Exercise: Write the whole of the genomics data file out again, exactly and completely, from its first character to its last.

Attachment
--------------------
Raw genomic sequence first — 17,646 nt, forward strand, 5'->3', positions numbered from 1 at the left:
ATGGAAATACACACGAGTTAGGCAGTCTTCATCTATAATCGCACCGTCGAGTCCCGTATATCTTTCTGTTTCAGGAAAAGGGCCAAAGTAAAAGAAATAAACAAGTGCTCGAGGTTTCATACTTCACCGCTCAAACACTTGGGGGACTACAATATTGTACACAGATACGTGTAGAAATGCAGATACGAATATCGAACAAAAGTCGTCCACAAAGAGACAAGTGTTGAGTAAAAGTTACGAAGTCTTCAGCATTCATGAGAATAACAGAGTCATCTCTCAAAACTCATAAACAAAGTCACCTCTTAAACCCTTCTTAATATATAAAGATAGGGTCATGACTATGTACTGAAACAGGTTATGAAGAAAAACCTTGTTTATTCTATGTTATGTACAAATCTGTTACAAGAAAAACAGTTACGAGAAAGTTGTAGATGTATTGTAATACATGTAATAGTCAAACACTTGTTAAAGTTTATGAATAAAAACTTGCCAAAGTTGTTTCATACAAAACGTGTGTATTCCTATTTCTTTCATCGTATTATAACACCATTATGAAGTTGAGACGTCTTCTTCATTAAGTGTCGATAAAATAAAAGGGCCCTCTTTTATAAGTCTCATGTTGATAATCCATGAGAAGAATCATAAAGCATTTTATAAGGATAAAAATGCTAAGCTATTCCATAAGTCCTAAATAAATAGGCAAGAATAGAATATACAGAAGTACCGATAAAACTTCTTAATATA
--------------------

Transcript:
Raw genomic sequence first — 17,646 nt, forward strand, 5'->3', positions numbered from 1 at the left:
ATGGAAATACACACGAGTTAGGCAGTCTTCATCTATAATCGCACCGTCGAGTCCCGTATATCTTTCTGTTTCAGGAAAAGGGCCAAAGTAAAAGAAATAAACAAGTGCTCGAGGTTTCATACTTCACCGCTCAAACACTTGGGGGACTACAATATTGTACACAGATACGTGTAGAAATGCAGATACGAATATCGAACAAAAGTCGTCCACAAAGAGACAAGTGTTGAGTAAAAGTTACGAAGTCTTCAGCATTCATGAGAATAACAGAGTCATCTCTCAAAACTCATAAACAAAGTCACCTCTTAAACCCTTCTTAATATATAAAGATAGGGTCATGACTATGTACTGAAACAGGTTATGAAGAAAAACCTTGTTTATTCTATGTTATGTACAAATCTGTTACAAGAAAAACAGTTACGAGAAAGTTGTAGATGTATTGTAATACATGTAATAGTCAAACACTTGTTAAAGTTTATGAATAAAAACTTGCCAAAGTTGTTTCATACAAAACGTGTGTATTCCTATTTCTTTCATCGTATTATAACACCATTATGAAGTTGAGACGTCTTCTTCATTAAGTGTCGATAAAATAAAAGGGCCCTCTTTTATAAGTCTCATGTTGATAATCCATGAGAAGAATCATAAAGCATTTTATAAGGATAAAAATGCTAAGCTATTCCATAAGTCCTAAATAAATAGGCAAGAATAGAATATACAGAAGTACCGATAAAACTTCTTAATATA